It seems to us cruel toward weaker minds to spend so much force in upsetting the dogma of the “magnified and non-natural man of popular theology," when strength might have been directed towards the work of making this best representation of the Eternal that many minds can yet reach, free from contradictions and repulsive elements. This would have helped many struggling souls; while to make the English mind, so much less imaginative as it is than the Oriental, strain to a metaphysical abstraction, is equivalent to taking from it a rude symbol which might contain more of secret fruitfulness than a scientific analysis of it could shew.

Before adopting new and definite views about the wisdom of the Hebrews, Mr. Arnold, as an apostle of culture, ought to have spent years in the study of the lore of Egypt, India, and Assyria. But though he is not indefinite, he is not dogmatic; and seeing that it is impossible for the most finished scientist to dogmatise effectively on abstract colour or abstract magnitude, the most materialistic should at least in logic permit Mr. Arnold his claim for thoughts “thrown out at a not fully grasped object of consciousness.” In claiming sympathy for states like this, so intelligible, and yet so little allowed for as things are, Mr. Arnold is rendering aid to the grand growth of tolerance, and opening room for hope.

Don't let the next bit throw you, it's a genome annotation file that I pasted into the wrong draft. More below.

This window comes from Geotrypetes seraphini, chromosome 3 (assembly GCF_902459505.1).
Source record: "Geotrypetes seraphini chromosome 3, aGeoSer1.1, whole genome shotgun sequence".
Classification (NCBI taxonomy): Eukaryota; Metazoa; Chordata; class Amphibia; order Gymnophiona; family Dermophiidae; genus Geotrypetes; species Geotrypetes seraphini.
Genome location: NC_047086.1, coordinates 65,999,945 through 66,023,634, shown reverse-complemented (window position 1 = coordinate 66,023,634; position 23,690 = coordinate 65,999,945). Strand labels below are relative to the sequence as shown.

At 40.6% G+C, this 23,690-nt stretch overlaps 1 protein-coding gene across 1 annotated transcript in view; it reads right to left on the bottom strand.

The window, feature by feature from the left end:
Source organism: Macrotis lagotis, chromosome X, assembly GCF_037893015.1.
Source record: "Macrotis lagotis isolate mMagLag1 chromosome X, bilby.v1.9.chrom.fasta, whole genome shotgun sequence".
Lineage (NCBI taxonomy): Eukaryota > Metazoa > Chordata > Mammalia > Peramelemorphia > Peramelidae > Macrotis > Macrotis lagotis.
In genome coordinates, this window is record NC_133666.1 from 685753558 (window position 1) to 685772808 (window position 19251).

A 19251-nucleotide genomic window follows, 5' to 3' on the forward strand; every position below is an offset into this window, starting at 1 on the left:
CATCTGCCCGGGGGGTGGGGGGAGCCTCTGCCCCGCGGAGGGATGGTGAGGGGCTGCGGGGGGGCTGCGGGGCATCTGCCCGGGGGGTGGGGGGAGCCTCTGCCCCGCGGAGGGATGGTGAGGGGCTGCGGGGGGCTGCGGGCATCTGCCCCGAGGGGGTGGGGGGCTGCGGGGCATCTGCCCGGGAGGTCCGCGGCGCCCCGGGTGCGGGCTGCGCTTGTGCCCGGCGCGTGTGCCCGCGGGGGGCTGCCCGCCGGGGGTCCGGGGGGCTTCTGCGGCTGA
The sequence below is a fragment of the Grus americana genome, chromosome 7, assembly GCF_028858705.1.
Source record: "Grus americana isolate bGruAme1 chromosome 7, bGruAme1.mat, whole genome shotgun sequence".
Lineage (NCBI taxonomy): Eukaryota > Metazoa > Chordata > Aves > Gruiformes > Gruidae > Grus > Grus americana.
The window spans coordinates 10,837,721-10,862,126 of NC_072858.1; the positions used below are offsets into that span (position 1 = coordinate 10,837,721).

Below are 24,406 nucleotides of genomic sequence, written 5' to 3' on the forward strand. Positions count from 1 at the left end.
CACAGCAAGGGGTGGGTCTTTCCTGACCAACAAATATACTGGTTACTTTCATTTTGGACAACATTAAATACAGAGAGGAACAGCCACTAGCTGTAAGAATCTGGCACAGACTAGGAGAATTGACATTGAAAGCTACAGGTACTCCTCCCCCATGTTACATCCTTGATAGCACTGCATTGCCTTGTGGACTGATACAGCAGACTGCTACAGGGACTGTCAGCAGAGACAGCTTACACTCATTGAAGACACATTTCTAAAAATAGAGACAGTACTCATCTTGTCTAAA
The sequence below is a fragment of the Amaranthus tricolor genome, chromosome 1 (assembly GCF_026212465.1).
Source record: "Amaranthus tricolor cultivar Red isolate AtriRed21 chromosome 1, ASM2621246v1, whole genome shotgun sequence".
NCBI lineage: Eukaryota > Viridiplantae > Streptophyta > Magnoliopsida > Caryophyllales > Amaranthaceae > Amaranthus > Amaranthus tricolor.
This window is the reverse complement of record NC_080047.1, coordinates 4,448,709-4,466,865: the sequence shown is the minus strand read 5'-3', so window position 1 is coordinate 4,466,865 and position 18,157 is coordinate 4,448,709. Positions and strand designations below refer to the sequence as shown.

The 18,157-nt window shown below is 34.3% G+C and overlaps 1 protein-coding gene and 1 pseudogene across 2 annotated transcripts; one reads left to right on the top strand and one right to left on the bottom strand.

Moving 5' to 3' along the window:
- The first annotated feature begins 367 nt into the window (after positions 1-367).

Mr. Arnold's theological plan reminds us sometimes of one that was long in vogue with Jewish Rabbis, that of adhering to the verbal sanctity of the old law while informing it with a new spirit. Only the